Welcome to the Dear Book Nerd podcast, a bi-weekly show that answers your questions about life, love, and literature! My special guest co-host this week is librarian extraordinaire Stephanie Anderson. We discuss two listener-submitted questions relating to libraries and touch on topics such as frustrating library job searches and the complicated issue of library e-books. Don’t miss it!
Stephanie is the Assistant Director for Public Services at Darien Library and a former manager at WORD bookstore. She was also a 2016 Library Journal Mover and Shaker and serves on the steering committee for Library Reads. You can find her on Twitter @bookavore. Thank you, Stephanie!
This episode was sponsored by The Square Root of Summer by Harriet Reuter Hapgood and The A-Z of You and Me by James Hannah.
Dear Book Nerd,
I came across your podcast a few weeks ago and have listened in an attempt to catch up. I’m still behind (almost there — 21 more hours of listening!) but I keep running into this problem that I’m hoping you can help me with.
In May, I’ll be graduating with my MLIS. I wasn’t able to get as much library experience as I would have liked leading up to this point, but for about the last year-and-a-half, I’ve worked a full time job and a part time job, and I added a second part time job ten months ago, all in libraries. I had a brief summer internship way back when, too. My full time job isn’t in the kind of library I’d like to be in permanently (public), so I’ve started applying to public libraries.
No matter what I try, I cannot make it to the interview stage. I’ve had mentors look over my applications; I’ve rewritten applications, cover letters, and resumes; I’ve networked; I started pushing my professional blog more — and yet even for FT Library Assistant I positions (which is what my two PT jobs are, essentially), I can’t get in. I’m in a fairly competitive part of the country, thanks to being near two library schools (neither of which I attend), but moving isn’t really an option for me right now.
When I’ve received feedback on applications from HR or hiring managers for particular jobs, I’ve been told they’re great applications. The only problem is they receive so many applicants with more (arguably overqualifyingly so) experience, so I’m rejected on that basis. It’s incredibly frustrating, and I feel like there’s nothing proactive I can do at this point. All I can do is wait until I have more experience.
While I’ve learned a lot at my FT job, it’s not ideal for me. I’ve found the culture and I are not suited together and I’m absolutely disinterested in the greater topic of my organization. Many days, I don’t have any work to do and end up staring at the wall for six hours (listening to you, of course!). I’m more than ready to move on and the more I get rejected, the more I worry I’ll be stuck in this job for life.
Anyway, my questions are these: 1. Is there anything else proactive I can be doing to get “twice the experience in half the time”? I’m obviously really strapped for time right now, but I’m open to suggestions. I also cannot volunteer at the two public libraries at which I work; it’s against the policies. 2. What can I do besides throw myself a pity-party for every rejection? It’s exhausting to hear that I’m perfectly qualified, but other people were more qualified.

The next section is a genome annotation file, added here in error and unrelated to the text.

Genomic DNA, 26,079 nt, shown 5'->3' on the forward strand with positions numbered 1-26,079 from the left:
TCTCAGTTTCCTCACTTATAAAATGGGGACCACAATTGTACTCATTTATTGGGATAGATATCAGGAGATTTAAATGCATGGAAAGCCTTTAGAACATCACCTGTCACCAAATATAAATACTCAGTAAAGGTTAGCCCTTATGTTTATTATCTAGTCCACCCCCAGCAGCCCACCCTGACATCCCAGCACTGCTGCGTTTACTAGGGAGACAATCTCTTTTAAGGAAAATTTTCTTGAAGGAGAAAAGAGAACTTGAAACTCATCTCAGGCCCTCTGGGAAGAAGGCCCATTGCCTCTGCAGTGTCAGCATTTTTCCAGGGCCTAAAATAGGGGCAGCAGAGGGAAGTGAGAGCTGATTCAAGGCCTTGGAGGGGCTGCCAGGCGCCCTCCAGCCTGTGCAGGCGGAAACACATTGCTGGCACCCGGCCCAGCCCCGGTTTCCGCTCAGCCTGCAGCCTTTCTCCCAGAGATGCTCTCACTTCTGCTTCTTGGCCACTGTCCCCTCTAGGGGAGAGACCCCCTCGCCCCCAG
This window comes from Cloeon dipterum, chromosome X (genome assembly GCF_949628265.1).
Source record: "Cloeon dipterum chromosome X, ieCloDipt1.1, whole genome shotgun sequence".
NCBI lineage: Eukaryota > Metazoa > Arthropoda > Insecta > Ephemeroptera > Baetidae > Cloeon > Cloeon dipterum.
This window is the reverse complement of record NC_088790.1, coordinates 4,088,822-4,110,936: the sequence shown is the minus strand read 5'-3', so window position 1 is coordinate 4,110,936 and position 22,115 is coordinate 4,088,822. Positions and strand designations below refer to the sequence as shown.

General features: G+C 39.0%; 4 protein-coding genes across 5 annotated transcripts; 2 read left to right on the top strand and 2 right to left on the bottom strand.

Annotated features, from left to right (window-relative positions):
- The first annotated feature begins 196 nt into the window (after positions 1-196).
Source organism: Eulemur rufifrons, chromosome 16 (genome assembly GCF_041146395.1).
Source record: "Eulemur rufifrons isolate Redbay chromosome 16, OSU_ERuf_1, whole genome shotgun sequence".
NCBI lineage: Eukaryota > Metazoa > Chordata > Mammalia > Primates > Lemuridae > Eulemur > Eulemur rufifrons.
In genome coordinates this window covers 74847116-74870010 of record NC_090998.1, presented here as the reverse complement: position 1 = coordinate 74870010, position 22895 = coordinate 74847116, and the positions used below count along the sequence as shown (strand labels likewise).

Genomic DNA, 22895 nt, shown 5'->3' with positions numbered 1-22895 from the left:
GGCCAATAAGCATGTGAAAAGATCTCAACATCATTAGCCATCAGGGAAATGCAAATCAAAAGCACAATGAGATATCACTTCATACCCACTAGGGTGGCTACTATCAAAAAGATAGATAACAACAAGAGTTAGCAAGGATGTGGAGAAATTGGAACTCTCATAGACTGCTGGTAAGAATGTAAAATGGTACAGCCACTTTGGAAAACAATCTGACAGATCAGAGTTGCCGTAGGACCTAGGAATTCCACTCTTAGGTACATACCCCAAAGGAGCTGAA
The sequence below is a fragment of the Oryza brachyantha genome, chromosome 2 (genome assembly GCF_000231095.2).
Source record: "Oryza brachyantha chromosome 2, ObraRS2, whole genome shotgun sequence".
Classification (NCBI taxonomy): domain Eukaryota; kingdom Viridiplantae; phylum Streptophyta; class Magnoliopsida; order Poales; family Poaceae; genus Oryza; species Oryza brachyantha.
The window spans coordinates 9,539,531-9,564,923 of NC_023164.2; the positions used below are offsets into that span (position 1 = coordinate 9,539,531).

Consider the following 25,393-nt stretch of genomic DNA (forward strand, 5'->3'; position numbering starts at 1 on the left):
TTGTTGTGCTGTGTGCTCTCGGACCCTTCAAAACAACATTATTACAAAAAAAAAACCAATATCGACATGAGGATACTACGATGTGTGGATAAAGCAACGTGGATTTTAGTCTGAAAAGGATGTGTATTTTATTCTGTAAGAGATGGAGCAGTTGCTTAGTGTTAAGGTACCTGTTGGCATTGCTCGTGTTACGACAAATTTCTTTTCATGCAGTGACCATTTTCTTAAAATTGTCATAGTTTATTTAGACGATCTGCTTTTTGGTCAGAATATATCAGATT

Thanks for the great show. I’ve picked up a lot of great readers’ advisory bits from it and feel like it’s very informative.
All the best,
Dear Book Nerd,
I heard recently that ebooks that you borrow from the library (usually from overdrive) are purchased by license for a set amount of time and cost over a $100 a license! Is this true? How are libraries adapting to this? Where can I learn more? I love my ereader and I love being able to borrow digital books from the library but is it an unaffordable model?
Dear Book Nerd,
My wife and I listen to your show on our road trips up and down the sunny state of California and they always keep us entertained and often spark conversation. We also especially like your any reading is good reading, non-judgmental attitude.
I love reading. But I especially love reading Terry Pratchett. So much so that I will stop reading a book halfway or stay up till the wee hours of the morning, even though I still have to go to work, simply because I chose to pick up a Discworld novel on a whim. My concern is that I feel that I’m limiting my horizons. But I just haven’t found another author who is both humorous, hopeful, and humanistic. Do you have any suggestions for funny, witty books?
Thanks so much for the awesome show,
Searching in the Sunshine
The Girl Who Circumnavigated Fairyland in a Ship of Her Own Making (Fairyland, #1) by Catherynne M. Valente
I Can Barely Take Care of Myself by Jen Kirkman
No Land’s Man: A Perilous Journey through Romance, Islam, and Brunch by Aasif Mandvi
Year of Yes:How to Dance It Out, Stand In the Sun and Be Your Own Person by Shonda Rhimes
Winner of the National Book Award by Jincy Willett
Sherman Alexie, Mindy Kaling, Christopher Moore, Louis Sachar, David Sedaris
My well-read friends, if you care to, could you tell me some of your favorite funny/witty books? (Fiction or non-fiction.) Thank you!
— Rita Meade (@ScrewyDecimal) May 1, 2016
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